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Reproducing liberal democracy
Lee Jarvis and Tim Legrand

, genuinely, uncertain (to ban, or not to ban). But, rather – and no less importantly – as a form of political ritual that is deeply implicated in the (re)production of political authority and liberal democracy. Proscription debates offer an excellent opportunity for exploring the workings and implications of parliamentary ritual for two reasons. In the first instance, as noted in Chapter 1 , the symbolic importance of this power – and the decisions made in its name – are widely acknowledged by advocates and critics of proscription alike. Hazel Blears, for instance

in Banning them, securing us?
Coffin rituals and the releasing of exorcised spirits
Fabian Graham

Coffin rituals at Brickfields Chenghuangmiao, Kuala Lumpur, 30–31 August 2017 Located at the far end of an unassuming alley, the temple complex is hidden from sight behind other low-rise buildings. Entering through two industrial, iron-barred gates, only after turning into a narrow, unroofed corridor separating their Datuk Gong altars, Jade Emperor’s censer and altar tablet for wandering spirits from the main temple does the compound’s layout of ritual areas become apparent. The main altar room is divided into

in Voices from the Underworld
Salvation rituals and Ah Pek parties
Fabian Graham

Introduction Chapter 7 focused on the influence of ethnic minority status on the creation of community in Malaysia’s Underworld tradition, and the purpose of this chapter is to expand on this theory and to further illustrate significant differences between the Underworld traditions in Singapore and Malaysia. While offerings to ancestors and wandering spirits are integral to Seventh Month rituals in both locations, the ethnographic section of this chapter illustrates an Underworld Ghost Month calendar that is

in Voices from the Underworld
Faction, emotion, and the Essex circle
Bradley J. Irish

understanding of solidarity, I suggest in turn, can be valuably informed by thinking about what sociologists call ‘interaction rituals’: that is, certain categories of social encounters, both formal and informal, through which participants at both the center and periphery shore up their collective will and mutual sense of self. In what follows, I will try to outline the mechanics of such rituals, with the hope that a more nuanced account of the social stakes of factional identity might be integrated into our ever-evolving sense of how faction and affiliation shaped the

in Positive emotions in early modern literature and culture
Jemma Field

6 Ritual and ceremonial Anna of Denmark died of dropsy on 2 March 1619, and news quickly spread throughout Europe. From France, the Venetian ambassador, Anzolo Contarini, sent dispatch that the Bourbons had ‘appointed the Marquis of Trinel [François Juvenal des Ursins, Marquis of Tresnel] as ambassador extraordinary to England to offer condolences upon the queen’s death. The mission should do much to further the reconciliation between the two crowns.’1 Conflating Anna’s obsequies with international court politics, Contarini’s comment encapsulates the two main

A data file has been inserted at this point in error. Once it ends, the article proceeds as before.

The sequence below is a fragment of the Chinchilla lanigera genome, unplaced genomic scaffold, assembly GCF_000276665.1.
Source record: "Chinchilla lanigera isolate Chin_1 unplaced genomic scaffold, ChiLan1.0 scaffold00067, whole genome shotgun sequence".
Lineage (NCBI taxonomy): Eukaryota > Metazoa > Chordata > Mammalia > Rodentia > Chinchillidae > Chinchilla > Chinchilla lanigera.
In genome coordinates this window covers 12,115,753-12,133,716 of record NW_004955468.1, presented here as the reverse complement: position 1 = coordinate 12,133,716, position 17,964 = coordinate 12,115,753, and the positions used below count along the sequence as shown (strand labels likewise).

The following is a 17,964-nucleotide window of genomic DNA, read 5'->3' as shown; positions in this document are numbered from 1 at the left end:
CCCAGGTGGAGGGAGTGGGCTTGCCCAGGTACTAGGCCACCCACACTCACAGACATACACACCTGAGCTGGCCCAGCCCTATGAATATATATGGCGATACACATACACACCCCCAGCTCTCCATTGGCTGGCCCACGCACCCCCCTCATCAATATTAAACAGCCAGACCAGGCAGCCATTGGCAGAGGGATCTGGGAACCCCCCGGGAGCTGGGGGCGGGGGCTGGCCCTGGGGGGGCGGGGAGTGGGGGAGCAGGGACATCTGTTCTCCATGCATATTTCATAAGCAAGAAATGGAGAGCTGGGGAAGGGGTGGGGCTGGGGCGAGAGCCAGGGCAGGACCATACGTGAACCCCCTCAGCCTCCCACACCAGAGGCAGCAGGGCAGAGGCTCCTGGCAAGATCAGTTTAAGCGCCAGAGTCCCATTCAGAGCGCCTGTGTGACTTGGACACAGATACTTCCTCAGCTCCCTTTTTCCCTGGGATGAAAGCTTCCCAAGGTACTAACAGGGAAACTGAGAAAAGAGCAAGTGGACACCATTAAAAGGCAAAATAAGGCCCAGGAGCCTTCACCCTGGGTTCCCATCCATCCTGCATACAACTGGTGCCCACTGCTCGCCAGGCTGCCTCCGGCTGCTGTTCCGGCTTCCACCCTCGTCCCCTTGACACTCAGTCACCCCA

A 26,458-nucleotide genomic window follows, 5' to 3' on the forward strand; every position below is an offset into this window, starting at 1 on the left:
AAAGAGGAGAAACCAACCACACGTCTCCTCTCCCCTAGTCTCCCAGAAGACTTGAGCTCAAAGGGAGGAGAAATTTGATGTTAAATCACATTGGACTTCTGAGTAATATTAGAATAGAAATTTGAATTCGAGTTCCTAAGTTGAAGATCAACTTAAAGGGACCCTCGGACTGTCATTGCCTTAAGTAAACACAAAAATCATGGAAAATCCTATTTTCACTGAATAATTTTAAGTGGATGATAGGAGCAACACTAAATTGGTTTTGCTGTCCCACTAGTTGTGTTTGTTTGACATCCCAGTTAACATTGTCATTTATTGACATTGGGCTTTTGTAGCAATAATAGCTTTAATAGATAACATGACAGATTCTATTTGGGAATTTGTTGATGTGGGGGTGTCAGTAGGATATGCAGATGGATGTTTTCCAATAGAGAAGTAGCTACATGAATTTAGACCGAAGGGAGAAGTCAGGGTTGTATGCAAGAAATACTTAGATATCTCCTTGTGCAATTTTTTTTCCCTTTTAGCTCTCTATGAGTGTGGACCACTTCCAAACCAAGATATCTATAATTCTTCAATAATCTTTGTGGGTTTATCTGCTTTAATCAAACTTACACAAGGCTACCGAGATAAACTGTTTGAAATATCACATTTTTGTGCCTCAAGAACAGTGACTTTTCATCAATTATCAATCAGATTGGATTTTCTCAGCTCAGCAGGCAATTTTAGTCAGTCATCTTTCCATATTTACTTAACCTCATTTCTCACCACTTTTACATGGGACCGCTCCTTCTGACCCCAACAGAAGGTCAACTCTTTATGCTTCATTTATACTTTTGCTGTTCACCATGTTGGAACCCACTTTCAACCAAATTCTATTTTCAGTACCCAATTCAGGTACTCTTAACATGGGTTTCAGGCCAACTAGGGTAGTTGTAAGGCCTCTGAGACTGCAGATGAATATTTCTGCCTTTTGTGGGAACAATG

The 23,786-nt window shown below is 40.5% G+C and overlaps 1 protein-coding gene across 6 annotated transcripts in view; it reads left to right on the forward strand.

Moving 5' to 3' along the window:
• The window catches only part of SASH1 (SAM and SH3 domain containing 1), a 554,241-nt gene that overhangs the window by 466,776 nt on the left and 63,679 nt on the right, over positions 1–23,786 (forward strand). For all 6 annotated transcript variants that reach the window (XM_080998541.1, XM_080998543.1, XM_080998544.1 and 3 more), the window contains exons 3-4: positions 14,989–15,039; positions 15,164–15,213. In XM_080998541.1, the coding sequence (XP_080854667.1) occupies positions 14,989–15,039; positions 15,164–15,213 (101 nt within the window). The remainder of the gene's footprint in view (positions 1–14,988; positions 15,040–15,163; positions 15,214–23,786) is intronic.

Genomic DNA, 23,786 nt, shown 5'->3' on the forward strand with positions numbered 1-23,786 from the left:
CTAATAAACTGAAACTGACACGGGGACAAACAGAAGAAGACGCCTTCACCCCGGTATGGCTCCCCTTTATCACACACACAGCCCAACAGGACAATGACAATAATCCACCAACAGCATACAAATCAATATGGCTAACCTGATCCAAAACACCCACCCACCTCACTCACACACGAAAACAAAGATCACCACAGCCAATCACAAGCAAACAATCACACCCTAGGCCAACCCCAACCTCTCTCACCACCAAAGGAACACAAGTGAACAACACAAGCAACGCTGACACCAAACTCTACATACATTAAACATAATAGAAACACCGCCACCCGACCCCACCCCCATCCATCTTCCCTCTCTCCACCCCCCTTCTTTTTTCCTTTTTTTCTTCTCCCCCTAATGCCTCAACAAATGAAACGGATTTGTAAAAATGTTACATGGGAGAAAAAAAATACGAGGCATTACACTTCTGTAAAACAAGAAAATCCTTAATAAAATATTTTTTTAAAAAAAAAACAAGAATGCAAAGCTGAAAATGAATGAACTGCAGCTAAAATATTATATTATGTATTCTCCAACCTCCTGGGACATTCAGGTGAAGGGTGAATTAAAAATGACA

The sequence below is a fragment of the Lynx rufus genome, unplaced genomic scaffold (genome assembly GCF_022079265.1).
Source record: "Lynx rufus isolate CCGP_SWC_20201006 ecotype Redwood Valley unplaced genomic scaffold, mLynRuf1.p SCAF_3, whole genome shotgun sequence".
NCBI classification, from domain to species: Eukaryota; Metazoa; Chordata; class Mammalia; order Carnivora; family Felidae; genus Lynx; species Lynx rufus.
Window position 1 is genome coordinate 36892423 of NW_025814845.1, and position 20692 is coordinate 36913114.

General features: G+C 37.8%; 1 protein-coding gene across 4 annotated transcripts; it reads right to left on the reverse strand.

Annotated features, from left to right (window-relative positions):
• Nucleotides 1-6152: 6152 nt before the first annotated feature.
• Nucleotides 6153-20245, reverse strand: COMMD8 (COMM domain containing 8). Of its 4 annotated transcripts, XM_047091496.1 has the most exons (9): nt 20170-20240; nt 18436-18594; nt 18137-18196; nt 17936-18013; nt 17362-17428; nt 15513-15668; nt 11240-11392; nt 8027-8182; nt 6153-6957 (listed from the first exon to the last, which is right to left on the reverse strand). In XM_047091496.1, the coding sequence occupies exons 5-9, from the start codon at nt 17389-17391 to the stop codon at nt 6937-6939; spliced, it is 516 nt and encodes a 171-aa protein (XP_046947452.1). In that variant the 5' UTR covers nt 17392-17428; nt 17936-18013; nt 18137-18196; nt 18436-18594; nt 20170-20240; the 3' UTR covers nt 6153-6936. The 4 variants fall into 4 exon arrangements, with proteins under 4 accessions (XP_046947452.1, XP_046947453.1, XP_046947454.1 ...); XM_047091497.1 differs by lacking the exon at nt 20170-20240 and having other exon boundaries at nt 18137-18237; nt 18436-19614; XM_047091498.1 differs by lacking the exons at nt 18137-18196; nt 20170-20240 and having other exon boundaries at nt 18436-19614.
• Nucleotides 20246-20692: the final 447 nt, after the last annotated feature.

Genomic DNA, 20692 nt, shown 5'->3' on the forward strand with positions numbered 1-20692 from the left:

in Anna of Denmark
Religion and freemasonry
John M. MacKenzie

6 The buildings of ritual: religion and freemasonry In the nineteenth century, the leaders of the distinctively post-Reformation British denominations of the Christian Church realised that they had the opportunity to create world churches with a truly global reach. This challenge was presented by the combination of the expansion of empire with its growing number of settlers and the rise of evangelicalism, not least in respect of the urge to convert indigenous people. Ultimately these ambitions were not confined to empire since such churches came to be built

in The British Empire through buildings
Purification, candles, and the Inviolata as music for churching
Jane D. Hatter

T here was only one ceremony or blessing in the late medieval Catholic rite that was reserved for laywomen – the ritual purification or churching of a woman after childbirth. This ceremony functioned primarily as an articulation of the transition of the woman from the authority of a female midwife to a male priest and also as a marker of the end of the new mother’s period of

in Conversions
Fabian Graham

Following on from rituals performed at a privately owned tang-ki temple in Chapter 4 , the ethnographic focus now moves to two linked public temples integrated into a new ‘united temple’ complex. After detailing a form of temple networking unique to Singapore, and in the context of the recently expanding Underworld pantheon, I reproduce a discussion with the case-study temple’s tang-ki concerning the new Underworld God of Wealth, Bao Bei Ya. The analysis of the discussion draws on parallels made by Tua Ya Pek, comparing Bao Bei Ya

in Voices from the Underworld
A. N. Marlow
Bulletin of the John Rylands Library
Charles V. Phythian-Adams
Bulletin of the John Rylands Library